It’s after this encounter, though, that the ball really starts rolling, and, man, there are some points where you feel like the ball in question is the boulder that chased Indiana Jones in “Raiders of the Lost Ark.” Seriously, this was about as fast-moving an episode of “Mad Men” as I can ever remember. After we have a quick flashback to Don’s childhood, wherein we see that he has some personal experience to abrupt business transitions, Mr. Draper blows into Mr. Cooper’s office and drops on him the bombshell that he’s learned from Hilton. The result, surprisingly enough, is little more than a shrug. (“It makes sense,” says Bert. “All that short-term thinking.”) When Cooper falls back on his “we’ve got a contract” mentality, Don lashes back and suggests that they try and buy Sterling-Cooper back from the Brits, making for an absolutely fantastic back-and-forth between the two of them, delivered with impeccable timing by Jon Hamm and Robert Morse. The buyback isn’t such a bad idea, but, of course, it involves Don and Roger Sterling having to start speaking again, which would seem to lower the odds considerably…and, yet, it doesn’t. Instead, it leads to a reconciliation between the two of them, though not before Morse and John Slattery get their chance to do some verbal sparring, with Cooper offering his “Join or Die” speech and Sterling openly mocking his tactics. Even after returning to speaking terms with Roger, however, Don still can’t catch a break, returning home only to get the word from Betty that she’s moving forward with her plans to divorce him.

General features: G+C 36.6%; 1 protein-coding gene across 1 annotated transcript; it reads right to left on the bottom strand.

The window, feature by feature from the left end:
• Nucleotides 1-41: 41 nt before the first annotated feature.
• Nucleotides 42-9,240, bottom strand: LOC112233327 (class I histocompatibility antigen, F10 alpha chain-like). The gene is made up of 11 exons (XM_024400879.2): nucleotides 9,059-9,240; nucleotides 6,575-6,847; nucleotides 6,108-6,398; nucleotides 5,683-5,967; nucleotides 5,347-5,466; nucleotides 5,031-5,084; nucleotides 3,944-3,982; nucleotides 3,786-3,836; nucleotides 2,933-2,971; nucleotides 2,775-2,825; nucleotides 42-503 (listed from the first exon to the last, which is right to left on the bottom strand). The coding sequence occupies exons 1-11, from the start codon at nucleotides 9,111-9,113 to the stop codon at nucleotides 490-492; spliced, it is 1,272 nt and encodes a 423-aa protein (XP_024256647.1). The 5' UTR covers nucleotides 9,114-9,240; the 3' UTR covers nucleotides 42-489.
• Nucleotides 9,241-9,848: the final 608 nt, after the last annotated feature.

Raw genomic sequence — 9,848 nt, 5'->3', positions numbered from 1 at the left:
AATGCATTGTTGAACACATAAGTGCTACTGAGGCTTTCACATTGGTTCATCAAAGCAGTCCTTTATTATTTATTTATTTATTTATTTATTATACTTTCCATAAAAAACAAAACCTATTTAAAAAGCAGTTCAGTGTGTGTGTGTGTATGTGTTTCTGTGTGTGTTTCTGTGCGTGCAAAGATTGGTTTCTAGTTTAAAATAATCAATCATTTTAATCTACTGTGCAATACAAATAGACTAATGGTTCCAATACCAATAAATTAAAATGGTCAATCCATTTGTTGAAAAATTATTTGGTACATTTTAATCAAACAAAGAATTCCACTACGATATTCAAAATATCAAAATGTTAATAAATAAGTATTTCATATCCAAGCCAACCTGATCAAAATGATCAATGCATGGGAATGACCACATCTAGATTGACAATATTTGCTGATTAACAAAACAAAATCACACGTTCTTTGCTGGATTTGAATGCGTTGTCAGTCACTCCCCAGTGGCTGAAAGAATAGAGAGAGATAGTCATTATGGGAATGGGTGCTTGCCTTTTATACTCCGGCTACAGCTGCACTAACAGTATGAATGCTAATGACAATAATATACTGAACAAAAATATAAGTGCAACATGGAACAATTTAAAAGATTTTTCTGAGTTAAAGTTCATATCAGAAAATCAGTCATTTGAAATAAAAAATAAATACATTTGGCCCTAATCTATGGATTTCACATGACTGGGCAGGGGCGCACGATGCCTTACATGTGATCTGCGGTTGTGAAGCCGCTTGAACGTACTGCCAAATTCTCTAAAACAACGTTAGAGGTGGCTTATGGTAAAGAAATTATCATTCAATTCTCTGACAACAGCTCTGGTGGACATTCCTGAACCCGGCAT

The Trio of Power – that’s what I’ve decided to start calling Don, Roger, and Bert – soon reconvene and invite Lane Pryce in for a cup of tea, springing it on him that they know all about the situation with PPL and Sterling-Cooper. He tells them they’re slightly misinformed. Turns out that he’s slightly misinformed, once again getting the shaft from the company to which we’ve consistently seen him giving his all. This time they’ve gone too far, however, and he’s not afraid to let them know it. I gotta tell ya, I almost cheered when Lane began working out specifics with the Trio of Power about a possible partnership. This scene was even more enthralling than the ones which had preceded it, with the Trio more than willing to acknowledge Lane’s worth to them. And as soon as the quartet decided on their new plan of attack – to let Lane fire them and immediately begin working a back-door plan to start their own brand new agency – the tone of the episode officially turned into something not terribly far removed from “Ocean’s 11,” with a “we’re getting the band back together” vibe.

But what do you do when not everybody in the band wants to get back together?